Both/And Thinking - Paradox System (Chapter 7)
I’ve started reading Both/And Thinking and am capturing my thoughts here as I go. Right now these are mostly the raw notes as synthesis comes later. You may find it interesting to start with the first post in this series or to read them all.
Finishing up with the toolbox building, today’s reading, added the enabling dynamism. “Dynamism involves actions that spur learning, enable adaptation, and encourage ongoing shifts between competing demands.”
The Narrative that underpinned much of the chapter was about the 4th CEO and only second non-family member CEO of W. L. Gore. The company was facing the challenge of having a very, deliberately, small-team, employee driven and personal network oriented organization into a multi-billion dollar enterprise that had some need for elimination of redundancy and for the ability to do the same work the same way every time. This is a type of paradox called an organizing paradox, which “reveal[s] conflicts in how we structure our lives and organizations.” This was illustrated by a quote from Terri Kelley, the CEO in question:
As Kelly told us, “It used to just happen organically as groups would just gather and something innovative would come out, and they would take it and drive it through, and voilà … But when you try to manage multibillion-dollar businesses, there is a lot more discipline and decision-making around investment and global coordination.”
The opening quote really hit the concept of being dynamic:
Today’s successful business leaders will be those who are most flexible of mind. An ability to embrace new ideas, routinely challenge old ones, and live with paradox will be the effective leader’s premier trait. Further, the challenge is for a lifetime. New truths will not emerge easily. Leaders have to guide the ship while simultaneously putting everything up for grabs, which is itself a fundamental paradox. —Tom Peters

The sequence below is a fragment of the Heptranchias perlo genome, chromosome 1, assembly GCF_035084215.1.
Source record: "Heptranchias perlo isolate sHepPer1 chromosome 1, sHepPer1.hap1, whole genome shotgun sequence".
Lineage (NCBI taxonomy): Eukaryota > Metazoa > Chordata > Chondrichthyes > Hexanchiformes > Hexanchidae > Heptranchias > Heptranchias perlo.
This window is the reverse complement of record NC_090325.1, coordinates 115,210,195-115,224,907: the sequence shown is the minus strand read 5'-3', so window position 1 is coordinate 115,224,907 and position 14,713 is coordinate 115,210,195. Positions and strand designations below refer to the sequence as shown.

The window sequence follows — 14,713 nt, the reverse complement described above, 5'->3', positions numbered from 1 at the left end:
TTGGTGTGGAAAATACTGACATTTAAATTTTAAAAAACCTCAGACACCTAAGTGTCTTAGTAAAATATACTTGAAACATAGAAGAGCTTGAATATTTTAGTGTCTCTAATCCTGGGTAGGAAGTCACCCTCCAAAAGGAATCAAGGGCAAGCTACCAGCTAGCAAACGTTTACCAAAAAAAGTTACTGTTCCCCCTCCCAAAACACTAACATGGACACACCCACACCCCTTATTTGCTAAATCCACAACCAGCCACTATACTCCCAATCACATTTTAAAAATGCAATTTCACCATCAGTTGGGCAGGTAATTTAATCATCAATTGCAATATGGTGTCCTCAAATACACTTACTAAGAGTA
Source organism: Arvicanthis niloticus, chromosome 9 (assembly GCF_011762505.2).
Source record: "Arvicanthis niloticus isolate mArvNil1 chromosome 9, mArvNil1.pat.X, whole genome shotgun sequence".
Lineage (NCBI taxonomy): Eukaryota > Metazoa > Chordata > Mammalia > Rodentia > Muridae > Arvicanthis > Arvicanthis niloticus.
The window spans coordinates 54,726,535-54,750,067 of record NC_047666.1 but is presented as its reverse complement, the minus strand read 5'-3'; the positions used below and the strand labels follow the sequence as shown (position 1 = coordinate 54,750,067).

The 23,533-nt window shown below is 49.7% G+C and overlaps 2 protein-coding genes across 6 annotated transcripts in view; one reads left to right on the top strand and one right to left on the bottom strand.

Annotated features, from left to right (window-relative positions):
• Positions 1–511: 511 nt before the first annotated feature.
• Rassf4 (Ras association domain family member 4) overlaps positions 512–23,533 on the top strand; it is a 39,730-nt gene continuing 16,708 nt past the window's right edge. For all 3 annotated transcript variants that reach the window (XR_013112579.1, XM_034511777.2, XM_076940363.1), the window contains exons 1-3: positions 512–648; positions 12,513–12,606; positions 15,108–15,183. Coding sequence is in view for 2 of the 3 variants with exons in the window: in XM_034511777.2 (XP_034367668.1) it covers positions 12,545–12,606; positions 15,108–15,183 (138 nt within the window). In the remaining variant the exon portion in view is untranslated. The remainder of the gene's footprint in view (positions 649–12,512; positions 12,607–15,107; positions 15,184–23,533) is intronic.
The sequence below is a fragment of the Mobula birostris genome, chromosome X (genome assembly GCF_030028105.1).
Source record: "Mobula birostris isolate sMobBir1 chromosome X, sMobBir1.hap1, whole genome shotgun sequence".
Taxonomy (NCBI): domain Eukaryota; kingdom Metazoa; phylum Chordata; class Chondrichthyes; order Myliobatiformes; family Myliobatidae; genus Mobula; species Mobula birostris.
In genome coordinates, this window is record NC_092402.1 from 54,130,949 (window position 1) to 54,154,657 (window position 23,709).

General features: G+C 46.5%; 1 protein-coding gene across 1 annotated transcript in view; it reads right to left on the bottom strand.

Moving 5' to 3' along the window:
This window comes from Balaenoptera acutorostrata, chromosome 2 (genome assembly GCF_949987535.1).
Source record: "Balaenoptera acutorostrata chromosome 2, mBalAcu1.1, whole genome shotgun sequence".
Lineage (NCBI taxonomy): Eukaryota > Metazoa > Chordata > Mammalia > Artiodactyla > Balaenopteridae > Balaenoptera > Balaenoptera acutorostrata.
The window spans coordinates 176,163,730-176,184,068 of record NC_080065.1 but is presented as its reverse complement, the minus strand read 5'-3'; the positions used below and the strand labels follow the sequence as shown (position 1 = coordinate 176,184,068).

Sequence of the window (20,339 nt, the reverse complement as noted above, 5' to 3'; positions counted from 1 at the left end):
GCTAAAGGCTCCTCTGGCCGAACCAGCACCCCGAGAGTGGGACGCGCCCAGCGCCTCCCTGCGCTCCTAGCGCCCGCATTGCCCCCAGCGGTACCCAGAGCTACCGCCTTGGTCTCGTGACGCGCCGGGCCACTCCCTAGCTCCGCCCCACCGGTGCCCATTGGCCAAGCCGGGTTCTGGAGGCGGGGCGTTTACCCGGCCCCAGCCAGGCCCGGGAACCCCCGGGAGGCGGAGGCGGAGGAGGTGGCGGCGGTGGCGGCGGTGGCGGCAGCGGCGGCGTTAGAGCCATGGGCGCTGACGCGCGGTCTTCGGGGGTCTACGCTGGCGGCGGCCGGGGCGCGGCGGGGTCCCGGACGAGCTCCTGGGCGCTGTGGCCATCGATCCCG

Experimenting Using Measured Steps
This is mostly focused on the idea of making plans that are scoped to avoid over investment and force re-evaluations. What I have always thought of sunk-cost fallacy is described by the authors here as escalating commitment. “Even when a behavior, habit, or culture no longer serves our purposes, and even if we know we need to change, we still hold on, afraid to let go of the known and to move into new and uncertain possibilities.”
There is a great illustration of this at IDEA discussing rapid prototyping. The company introduced this concept after discovering that, “Most designers would spend lots of time analyzing the problem and thinking through a solution up front. By the time they created the prototype, they invested so much effort in the process that they would be hesitant to change the design. The prototype no longer served as a tool for dynamic learning and change.”
This is critical because, “[e]xperimentation helps us navigate paradoxes, in part, by exposing hidden synergies.”
A way to to give yourself freedom here may be to think of things not as decisions but as experiments with a fixed time period before re-evaluation. The freedom to both re-evaluate and cancel can overcome escalating commitment and falling into ruts.